Is life like this? Are all my dead ends getting me somewhere? Is it when I’m furthest away that I can find the centre? I stopped in the middle for a moment to listen, and felt a sense of God’s affirmation, and with it an encouragement to keep on going. I sensed a little of who God made me to be. I want to put into practise what I’ve been learning of love and grace. Feeling energised, I made the return path at a run:
God, help me put all I have into giving You back what You’ve put in me!
This was written a couple of years ago for a follow-up blog to a workshop on prayer I ran for the SPEAK Network*, but it’s something I’ve continued to think about to the point at which this passage has become probably my favourite part of the Bible. Some conversations I’ve had with friends recently about this incredible passage have made me feel I need to share my take on it again here; I hope these thoughts on prayer are as helpful to you as they have been to me:
I’ve been struggling a lot with prayer recently. I’ve been finding it easy to get overwhelmed by the mess everything’s in, and the need for prayer, and not known where to start. A friend asked me how my prayer life is, and I told him that, honestly, it hadn’t been in great shape – I’ve been unable to pray and have just been feeling overwhelmed by it all and going ‘oh God!’ silently in God’s vague direction. And he said to me, ‘But isn’t that a form of prayer?’. And it made me think – actually, maybe somewhere in this, I’ve been meeting God. Somewhere, God’s been feeling the pain with me. And then I re-discovered Romans 8.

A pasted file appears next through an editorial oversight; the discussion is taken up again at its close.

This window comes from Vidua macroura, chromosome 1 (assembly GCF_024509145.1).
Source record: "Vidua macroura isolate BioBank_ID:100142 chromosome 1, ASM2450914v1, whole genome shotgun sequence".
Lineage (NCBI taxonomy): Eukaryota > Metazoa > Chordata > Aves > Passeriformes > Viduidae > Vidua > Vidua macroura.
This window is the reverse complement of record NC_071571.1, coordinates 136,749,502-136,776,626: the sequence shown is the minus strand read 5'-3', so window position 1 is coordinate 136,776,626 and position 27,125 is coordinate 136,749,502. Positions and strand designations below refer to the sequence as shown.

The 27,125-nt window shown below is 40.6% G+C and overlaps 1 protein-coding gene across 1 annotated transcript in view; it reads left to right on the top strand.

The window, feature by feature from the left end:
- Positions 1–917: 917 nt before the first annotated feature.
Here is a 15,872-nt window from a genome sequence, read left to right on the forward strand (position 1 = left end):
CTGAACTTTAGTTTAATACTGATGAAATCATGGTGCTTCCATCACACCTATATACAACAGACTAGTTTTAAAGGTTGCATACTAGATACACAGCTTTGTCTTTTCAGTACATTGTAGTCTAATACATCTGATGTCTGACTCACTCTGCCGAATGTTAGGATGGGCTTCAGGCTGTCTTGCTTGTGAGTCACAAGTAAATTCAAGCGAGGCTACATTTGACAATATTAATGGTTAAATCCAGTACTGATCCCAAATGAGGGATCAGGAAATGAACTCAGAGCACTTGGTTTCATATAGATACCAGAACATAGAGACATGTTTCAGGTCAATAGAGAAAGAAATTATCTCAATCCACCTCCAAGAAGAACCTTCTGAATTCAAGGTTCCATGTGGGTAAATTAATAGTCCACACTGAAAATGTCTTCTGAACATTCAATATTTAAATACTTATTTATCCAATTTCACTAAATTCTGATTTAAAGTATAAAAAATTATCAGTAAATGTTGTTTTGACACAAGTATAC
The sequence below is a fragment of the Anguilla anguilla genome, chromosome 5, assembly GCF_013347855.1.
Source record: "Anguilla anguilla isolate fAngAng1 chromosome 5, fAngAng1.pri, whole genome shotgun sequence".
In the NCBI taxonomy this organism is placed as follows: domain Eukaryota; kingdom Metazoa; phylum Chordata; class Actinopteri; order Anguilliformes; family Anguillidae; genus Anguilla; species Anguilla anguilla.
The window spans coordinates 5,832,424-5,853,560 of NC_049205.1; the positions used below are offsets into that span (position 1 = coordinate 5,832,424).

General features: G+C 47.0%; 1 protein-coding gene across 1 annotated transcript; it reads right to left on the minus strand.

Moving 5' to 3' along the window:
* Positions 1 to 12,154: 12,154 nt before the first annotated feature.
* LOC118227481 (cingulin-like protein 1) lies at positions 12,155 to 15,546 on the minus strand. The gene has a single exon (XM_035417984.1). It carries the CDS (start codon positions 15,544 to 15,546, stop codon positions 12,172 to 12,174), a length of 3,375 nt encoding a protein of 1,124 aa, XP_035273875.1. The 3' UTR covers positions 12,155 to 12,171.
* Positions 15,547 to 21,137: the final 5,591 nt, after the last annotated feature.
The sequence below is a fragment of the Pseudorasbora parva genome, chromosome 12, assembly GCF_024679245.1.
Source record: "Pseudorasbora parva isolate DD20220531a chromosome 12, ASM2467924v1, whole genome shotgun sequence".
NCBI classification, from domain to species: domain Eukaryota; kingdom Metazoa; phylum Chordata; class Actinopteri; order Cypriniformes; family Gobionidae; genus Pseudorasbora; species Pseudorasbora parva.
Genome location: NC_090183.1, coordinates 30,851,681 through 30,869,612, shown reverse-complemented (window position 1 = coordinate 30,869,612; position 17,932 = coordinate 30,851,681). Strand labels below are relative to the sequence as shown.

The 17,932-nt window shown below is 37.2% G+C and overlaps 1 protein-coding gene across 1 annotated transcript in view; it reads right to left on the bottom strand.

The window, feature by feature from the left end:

Romans 8 is a huge chapter full of all sorts of gold and big ideas, and I recommend giving it a good read through, but what jumped out at me on this occasion was that here is the reason that my ‘oh God!’s are a form of prayer, and an important one too. Here is a description of a process that begins in God’s intimate presence, moves us through a painful identification with the brokenness of the world, and then out into becoming part of the solution and salvation of it all.
It all starts when we open ourselves up to God, and becoming close to God. The more we do, the more the Holy Spirit is able to work in us as we become more open to becoming more like Jesus. We develop a closeness with Jesus as we spend time with Him, and we see just how inspiring He is, and He begins to work transformation in us. The Holy Spirit in us begins to help us share His experiences, and we develop a very real sense of how close God is to us.